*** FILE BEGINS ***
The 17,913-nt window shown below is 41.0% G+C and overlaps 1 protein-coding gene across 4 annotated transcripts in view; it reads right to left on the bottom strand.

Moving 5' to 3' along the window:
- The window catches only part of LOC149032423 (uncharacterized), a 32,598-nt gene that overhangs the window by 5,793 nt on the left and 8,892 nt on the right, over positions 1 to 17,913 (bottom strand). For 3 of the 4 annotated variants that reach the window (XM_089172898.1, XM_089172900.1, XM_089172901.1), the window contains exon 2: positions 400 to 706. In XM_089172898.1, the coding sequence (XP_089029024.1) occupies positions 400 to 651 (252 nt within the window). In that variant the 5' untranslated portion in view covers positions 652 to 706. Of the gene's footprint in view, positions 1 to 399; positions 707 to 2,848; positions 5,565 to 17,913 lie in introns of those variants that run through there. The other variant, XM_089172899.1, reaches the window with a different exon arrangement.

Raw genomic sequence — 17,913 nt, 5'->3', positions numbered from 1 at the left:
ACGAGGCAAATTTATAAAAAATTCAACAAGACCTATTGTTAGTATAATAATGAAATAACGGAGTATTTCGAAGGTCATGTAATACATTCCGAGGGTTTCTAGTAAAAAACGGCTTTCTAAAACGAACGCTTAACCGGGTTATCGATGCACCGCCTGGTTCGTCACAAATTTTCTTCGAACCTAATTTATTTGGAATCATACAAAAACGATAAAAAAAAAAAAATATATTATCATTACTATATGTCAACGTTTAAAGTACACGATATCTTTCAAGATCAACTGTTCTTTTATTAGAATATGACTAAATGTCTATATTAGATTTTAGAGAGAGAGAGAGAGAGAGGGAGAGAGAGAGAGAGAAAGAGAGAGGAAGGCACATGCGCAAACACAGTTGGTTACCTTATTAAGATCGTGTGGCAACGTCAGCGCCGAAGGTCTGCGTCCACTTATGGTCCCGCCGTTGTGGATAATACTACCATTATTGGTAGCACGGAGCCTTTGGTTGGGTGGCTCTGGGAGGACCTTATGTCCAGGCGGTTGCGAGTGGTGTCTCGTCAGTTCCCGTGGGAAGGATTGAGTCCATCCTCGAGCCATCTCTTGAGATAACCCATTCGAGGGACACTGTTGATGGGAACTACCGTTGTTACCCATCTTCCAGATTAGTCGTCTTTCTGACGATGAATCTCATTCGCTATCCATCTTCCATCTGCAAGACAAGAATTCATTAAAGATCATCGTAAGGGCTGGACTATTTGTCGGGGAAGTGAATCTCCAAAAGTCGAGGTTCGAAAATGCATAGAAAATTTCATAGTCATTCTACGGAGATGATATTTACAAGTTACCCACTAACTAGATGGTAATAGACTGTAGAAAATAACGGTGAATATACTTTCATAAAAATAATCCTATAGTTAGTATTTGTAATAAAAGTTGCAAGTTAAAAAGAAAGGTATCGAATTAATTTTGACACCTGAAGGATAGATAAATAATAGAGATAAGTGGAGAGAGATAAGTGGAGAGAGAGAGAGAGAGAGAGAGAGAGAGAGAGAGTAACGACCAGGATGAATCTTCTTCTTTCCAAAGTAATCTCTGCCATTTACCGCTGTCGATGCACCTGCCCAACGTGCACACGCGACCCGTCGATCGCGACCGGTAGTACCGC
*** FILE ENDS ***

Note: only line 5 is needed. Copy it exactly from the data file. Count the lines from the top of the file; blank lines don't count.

ACGAGGCAAATTTATAAAAAATTCAACAAGACCTATTGTTAGTATAATAATGAAATAACGGAGTATTTCGAAGGTCATGTAATACATTCCGAGGGTTTCTAGTAAAAAACGGCTTTCTAAAACGAACGCTTAACCGGGTTATCGATGCACCGCCTGGTTCGTCACAAATTTTCTTCGAACCTAATTTATTTGGAATCATACAAAAACGATAAAAAAAAAAAAATATATTATCATTACTATATGTCAACGTTTAAAGTACACGATATCTTTCAAGATCAACTGTTCTTTTATTAGAATATGACTAAATGTCTATATTAGATTTTAGAGAGAGAGAGAGAGAGAGGGAGAGAGAGAGAGAGAAAGAGAGAGGAAGGCACATGCGCAAACACAGTTGGTTACCTTATTAAGATCGTGTGGCAACGTCAGCGCCGAAGGTCTGCGTCCACTTATGGTCCCGCCGTTGTGGATAATACTACCATTATTGGTAGCACGGAGCCTTTGGTTGGGTGGCTCTGGGAGGACCTTATGTCCAGGCGGTTGCGAGTGGTGTCTCGTCAGTTCCCGTGGGAAGGATTGAGTCCATCCTCGAGCCATCTCTTGAGATAACCCATTCGAGGGACACTGTTGATGGGAACTACCGTTGTTACCCATCTTCCAGATTAGTCGTCTTTCTGACGATGAATCTCATTCGCTATCCATCTTCCATCTGCAAGACAAGAATTCATTAAAGATCATCGTAAGGGCTGGACTATTTGTCGGGGAAGTGAATCTCCAAAAGTCGAGGTTCGAAAATGCATAGAAAATTTCATAGTCATTCTACGGAGATGATATTTACAAGTTACCCACTAACTAGATGGTAATAGACTGTAGAAAATAACGGTGAATATACTTTCATAAAAATAATCCTATAGTTAGTATTTGTAATAAAAGTTGCAAGTTAAAAAGAAAGGTATCGAATTAATTTTGACACCTGAAGGATAGATAAATAATAGAGATAAGTGGAGAGAGATAAGTGGAGAGAGAGAGAGAGAGAGAGAGAGAGAGAGAGAGTAACGACCAGGATGAATCTTCTTCTTTCCAAAGTAATCTCTGCCATTTACCGCTGTCGATGCACCTGCCCAACGTGCACACGCGACCCGTCGATCGCGACCGGTAGTACCGC